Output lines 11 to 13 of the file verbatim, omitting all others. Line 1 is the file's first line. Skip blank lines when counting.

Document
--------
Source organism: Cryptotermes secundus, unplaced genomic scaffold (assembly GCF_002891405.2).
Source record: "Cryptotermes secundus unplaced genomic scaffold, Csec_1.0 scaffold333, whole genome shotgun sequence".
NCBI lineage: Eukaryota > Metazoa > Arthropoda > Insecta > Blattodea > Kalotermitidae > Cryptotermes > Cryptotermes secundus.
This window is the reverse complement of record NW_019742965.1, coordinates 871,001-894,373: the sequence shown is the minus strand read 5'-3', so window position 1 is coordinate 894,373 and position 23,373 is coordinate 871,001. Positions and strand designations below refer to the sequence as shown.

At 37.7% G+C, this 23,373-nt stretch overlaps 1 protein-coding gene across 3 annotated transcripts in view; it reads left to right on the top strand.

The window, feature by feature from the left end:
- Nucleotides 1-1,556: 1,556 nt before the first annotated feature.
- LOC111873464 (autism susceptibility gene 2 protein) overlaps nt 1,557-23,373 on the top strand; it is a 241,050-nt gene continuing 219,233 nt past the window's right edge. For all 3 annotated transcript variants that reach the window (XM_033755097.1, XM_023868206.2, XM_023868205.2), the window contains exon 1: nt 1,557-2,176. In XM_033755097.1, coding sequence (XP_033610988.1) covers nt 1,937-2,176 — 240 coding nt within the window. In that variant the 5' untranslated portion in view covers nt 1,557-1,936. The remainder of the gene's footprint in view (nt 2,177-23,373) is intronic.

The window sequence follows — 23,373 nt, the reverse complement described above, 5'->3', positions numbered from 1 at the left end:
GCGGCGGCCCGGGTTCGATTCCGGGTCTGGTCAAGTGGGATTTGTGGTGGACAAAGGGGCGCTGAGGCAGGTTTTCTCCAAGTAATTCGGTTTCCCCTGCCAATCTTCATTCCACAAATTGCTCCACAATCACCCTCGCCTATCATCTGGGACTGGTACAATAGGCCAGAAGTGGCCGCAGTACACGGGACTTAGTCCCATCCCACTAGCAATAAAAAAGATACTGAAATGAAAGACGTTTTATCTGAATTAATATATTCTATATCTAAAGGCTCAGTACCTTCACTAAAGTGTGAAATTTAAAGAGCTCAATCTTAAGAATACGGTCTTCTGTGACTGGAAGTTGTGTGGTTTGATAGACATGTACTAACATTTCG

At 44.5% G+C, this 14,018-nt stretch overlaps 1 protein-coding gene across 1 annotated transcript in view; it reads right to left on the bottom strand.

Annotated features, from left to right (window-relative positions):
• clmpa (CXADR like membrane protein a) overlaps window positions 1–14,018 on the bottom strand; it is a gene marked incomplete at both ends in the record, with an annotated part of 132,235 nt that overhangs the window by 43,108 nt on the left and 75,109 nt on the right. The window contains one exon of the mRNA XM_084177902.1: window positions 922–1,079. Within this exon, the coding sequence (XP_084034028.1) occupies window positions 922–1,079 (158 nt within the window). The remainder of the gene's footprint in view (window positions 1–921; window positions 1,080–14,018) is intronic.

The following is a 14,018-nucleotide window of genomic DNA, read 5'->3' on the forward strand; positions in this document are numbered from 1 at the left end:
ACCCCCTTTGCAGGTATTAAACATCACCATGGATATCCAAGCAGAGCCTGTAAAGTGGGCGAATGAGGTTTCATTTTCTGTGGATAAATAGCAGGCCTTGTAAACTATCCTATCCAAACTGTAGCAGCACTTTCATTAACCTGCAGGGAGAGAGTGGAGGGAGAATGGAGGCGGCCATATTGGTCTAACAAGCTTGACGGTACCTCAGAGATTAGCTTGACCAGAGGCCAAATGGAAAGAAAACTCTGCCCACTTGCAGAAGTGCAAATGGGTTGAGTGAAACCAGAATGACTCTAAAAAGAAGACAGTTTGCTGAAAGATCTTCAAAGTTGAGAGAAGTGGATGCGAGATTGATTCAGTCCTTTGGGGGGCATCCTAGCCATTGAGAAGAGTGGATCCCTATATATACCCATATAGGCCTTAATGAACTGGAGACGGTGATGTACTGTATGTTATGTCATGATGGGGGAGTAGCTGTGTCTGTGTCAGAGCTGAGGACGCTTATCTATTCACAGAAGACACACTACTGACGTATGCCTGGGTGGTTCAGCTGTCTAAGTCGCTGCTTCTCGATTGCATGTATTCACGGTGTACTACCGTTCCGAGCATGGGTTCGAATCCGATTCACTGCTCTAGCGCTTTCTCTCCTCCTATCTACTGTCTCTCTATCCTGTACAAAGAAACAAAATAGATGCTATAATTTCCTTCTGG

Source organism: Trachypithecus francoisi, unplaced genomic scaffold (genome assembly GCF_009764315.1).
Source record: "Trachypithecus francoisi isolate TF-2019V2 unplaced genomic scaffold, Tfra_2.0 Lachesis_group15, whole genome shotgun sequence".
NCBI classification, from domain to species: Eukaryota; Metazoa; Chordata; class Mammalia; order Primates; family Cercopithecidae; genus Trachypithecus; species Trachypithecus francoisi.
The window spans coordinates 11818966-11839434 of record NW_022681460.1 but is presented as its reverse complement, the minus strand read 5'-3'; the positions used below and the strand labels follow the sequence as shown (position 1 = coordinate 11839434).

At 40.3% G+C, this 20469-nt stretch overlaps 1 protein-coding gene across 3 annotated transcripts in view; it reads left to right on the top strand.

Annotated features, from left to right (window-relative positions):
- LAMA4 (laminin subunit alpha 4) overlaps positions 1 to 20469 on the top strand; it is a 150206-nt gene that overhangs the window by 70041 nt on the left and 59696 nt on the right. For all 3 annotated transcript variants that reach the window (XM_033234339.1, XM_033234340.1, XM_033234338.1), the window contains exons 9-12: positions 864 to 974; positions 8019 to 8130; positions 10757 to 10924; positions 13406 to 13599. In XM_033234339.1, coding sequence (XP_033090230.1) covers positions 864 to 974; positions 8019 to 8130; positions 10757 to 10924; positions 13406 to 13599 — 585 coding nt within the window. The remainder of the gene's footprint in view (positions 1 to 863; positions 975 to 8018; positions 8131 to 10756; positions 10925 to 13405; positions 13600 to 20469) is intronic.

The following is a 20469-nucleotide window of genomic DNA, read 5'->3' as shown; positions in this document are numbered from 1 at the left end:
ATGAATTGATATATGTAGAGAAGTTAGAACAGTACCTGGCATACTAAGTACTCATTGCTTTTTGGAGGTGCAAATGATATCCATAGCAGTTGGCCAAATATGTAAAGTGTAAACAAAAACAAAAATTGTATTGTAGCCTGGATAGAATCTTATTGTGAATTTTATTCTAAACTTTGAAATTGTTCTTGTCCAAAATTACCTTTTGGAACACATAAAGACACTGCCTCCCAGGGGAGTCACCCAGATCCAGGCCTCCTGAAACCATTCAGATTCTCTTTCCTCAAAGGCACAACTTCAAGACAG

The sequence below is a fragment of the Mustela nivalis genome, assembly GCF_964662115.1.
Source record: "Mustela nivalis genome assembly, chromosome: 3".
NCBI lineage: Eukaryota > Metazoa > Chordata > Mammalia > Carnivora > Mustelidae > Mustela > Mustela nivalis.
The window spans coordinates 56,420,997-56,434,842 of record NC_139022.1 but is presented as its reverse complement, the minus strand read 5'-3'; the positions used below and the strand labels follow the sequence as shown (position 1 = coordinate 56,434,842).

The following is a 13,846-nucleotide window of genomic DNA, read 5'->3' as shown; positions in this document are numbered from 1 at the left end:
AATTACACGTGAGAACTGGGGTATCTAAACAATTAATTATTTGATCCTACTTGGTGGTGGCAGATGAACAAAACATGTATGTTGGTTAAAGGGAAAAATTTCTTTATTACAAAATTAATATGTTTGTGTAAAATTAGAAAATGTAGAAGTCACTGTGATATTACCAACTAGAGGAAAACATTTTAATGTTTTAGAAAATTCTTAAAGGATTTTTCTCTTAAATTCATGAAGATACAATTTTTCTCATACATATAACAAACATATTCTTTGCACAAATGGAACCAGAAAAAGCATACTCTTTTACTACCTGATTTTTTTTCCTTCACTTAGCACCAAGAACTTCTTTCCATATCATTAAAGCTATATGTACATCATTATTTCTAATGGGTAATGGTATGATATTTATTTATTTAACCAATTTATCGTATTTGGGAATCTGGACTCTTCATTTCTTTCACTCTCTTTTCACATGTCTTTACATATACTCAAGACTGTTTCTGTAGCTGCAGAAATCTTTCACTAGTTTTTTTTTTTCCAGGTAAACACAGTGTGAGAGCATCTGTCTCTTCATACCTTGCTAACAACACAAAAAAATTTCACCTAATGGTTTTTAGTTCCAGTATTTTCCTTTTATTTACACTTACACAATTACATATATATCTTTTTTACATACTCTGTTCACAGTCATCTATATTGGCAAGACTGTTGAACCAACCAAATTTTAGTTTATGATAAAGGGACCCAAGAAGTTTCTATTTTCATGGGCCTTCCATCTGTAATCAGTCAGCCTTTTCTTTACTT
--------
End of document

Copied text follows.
At 44.5% G+C, this 14,018-nt stretch overlaps 1 protein-coding gene across 1 annotated transcript in view; it reads right to left on the bottom strand.

Annotated features, from left to right (window-relative positions):
• clmpa (CXADR like membrane protein a) overlaps window positions 1–14,018 on the bottom strand; it is a gene marked incomplete at both ends in the record, with an annotated part of 132,235 nt that overhangs the window by 43,108 nt on the left and 75,109 nt on the right. The window contains one exon of the mRNA XM_084177902.1: window positions 922–1,079. Within this exon, the coding sequence (XP_084034028.1) occupies window positions 922–1,079 (158 nt within the window). The remainder of the gene's footprint in view (window positions 1–921; window positions 1,080–14,018) is intronic.